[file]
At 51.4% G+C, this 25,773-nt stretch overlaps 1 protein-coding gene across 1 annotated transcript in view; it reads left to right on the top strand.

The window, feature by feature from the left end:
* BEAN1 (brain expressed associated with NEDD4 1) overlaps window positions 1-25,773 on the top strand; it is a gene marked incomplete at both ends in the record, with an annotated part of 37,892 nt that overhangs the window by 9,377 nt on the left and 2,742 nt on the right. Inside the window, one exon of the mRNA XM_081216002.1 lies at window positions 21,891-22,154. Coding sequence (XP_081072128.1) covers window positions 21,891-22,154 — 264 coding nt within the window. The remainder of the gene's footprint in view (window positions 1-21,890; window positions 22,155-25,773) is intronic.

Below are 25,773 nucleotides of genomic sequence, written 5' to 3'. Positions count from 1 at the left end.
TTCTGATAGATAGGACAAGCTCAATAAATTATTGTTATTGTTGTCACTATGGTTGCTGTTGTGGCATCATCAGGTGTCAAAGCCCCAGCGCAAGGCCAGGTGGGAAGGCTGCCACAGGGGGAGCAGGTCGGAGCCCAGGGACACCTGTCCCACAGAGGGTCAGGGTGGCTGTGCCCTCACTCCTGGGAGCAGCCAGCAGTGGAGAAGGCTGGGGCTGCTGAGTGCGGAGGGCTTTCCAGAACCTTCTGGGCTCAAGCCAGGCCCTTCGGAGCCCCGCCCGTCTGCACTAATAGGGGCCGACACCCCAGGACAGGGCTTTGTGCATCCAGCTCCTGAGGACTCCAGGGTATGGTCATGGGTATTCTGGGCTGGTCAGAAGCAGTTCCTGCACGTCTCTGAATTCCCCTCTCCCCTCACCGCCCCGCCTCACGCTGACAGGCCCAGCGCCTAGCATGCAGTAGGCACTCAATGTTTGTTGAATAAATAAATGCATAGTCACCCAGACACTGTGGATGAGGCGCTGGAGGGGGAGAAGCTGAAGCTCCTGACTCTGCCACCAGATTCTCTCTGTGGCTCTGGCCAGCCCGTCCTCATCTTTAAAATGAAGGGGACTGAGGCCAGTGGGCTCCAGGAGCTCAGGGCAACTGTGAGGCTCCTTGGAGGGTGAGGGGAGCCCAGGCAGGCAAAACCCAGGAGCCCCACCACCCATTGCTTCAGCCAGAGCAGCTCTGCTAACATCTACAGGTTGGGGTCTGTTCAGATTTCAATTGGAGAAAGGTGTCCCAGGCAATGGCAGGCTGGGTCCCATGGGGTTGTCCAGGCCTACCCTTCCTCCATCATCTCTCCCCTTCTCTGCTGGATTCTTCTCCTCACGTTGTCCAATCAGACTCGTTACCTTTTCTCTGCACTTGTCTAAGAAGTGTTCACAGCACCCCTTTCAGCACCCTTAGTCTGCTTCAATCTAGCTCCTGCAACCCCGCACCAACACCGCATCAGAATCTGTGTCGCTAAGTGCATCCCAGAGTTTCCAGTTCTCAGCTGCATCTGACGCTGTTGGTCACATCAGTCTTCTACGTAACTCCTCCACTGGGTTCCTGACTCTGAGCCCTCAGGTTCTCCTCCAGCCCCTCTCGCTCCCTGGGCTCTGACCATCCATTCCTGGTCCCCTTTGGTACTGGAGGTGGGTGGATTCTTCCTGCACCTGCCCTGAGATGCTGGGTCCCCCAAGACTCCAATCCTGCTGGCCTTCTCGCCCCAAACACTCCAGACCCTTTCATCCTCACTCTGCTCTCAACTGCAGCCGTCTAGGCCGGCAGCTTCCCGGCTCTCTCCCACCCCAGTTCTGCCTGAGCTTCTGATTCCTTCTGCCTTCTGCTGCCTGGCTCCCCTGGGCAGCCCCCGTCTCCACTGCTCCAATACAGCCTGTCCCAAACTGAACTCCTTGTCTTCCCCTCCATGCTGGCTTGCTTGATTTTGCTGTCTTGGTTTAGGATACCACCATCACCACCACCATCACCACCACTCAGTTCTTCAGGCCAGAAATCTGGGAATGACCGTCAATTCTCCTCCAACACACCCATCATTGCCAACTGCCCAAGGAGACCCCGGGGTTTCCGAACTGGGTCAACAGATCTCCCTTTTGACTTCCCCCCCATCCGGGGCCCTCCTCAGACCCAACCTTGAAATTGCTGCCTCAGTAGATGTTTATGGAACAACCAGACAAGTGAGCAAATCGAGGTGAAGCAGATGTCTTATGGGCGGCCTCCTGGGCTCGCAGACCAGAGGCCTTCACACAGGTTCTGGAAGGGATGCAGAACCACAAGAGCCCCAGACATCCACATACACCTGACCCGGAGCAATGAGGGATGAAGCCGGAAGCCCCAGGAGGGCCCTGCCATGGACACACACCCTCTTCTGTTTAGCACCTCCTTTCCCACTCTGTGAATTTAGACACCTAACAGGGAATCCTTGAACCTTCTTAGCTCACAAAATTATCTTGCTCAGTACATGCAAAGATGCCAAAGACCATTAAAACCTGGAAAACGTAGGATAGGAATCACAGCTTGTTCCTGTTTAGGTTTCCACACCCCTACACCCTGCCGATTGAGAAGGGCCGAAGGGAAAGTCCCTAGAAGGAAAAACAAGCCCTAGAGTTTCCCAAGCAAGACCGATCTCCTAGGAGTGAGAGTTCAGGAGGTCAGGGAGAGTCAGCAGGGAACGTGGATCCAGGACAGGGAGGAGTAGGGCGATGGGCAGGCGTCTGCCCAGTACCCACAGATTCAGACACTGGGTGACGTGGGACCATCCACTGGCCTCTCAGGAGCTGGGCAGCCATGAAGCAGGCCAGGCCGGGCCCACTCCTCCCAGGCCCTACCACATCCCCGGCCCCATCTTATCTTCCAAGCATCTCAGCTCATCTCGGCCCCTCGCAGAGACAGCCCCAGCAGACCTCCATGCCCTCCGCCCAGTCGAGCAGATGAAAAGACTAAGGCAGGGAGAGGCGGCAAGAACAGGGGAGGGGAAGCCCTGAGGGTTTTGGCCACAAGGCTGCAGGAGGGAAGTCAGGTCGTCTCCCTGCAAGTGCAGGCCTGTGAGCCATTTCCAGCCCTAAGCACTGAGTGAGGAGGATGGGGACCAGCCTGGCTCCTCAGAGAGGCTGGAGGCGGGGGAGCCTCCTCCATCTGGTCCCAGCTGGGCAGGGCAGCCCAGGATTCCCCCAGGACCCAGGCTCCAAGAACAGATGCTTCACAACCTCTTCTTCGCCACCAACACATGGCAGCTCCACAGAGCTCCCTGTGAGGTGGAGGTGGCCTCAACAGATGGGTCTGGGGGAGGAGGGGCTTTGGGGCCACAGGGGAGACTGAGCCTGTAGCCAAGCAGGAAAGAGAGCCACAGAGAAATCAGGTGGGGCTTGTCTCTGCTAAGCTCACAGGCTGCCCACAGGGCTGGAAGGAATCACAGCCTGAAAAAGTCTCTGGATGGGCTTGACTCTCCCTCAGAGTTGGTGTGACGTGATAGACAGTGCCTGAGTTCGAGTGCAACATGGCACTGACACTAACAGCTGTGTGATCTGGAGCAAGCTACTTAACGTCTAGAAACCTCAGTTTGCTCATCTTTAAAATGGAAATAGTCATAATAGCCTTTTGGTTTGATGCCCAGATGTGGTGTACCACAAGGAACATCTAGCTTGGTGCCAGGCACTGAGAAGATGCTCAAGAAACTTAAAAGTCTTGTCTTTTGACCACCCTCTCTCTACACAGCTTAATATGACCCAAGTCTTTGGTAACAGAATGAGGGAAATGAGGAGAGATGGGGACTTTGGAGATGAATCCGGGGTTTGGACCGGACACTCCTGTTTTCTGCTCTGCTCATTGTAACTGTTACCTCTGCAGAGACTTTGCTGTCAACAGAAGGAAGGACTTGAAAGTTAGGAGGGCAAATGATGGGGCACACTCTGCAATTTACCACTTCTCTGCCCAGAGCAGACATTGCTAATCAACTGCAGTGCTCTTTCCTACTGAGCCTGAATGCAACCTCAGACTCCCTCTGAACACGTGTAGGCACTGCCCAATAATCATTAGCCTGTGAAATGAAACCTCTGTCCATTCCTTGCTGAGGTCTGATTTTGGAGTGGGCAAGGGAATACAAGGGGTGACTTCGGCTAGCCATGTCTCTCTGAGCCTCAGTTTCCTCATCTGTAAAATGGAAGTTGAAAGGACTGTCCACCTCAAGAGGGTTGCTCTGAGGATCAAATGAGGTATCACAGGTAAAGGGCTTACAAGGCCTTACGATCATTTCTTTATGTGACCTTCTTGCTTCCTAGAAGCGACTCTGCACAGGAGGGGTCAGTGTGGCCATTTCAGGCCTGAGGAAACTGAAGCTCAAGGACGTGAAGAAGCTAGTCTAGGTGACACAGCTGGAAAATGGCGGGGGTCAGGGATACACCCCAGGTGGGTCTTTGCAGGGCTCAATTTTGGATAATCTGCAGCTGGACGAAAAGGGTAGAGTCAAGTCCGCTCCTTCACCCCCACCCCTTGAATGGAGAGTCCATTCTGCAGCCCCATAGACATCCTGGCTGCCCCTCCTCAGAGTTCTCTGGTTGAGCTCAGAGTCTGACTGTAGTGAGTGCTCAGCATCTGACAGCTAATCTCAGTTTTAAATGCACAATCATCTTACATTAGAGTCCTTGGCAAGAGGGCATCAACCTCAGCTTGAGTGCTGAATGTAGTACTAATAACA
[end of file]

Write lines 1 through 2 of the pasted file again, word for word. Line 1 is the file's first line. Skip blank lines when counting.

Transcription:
At 51.4% G+C, this 25,773-nt stretch overlaps 1 protein-coding gene across 1 annotated transcript in view; it reads left to right on the top strand.

The window, feature by feature from the left end: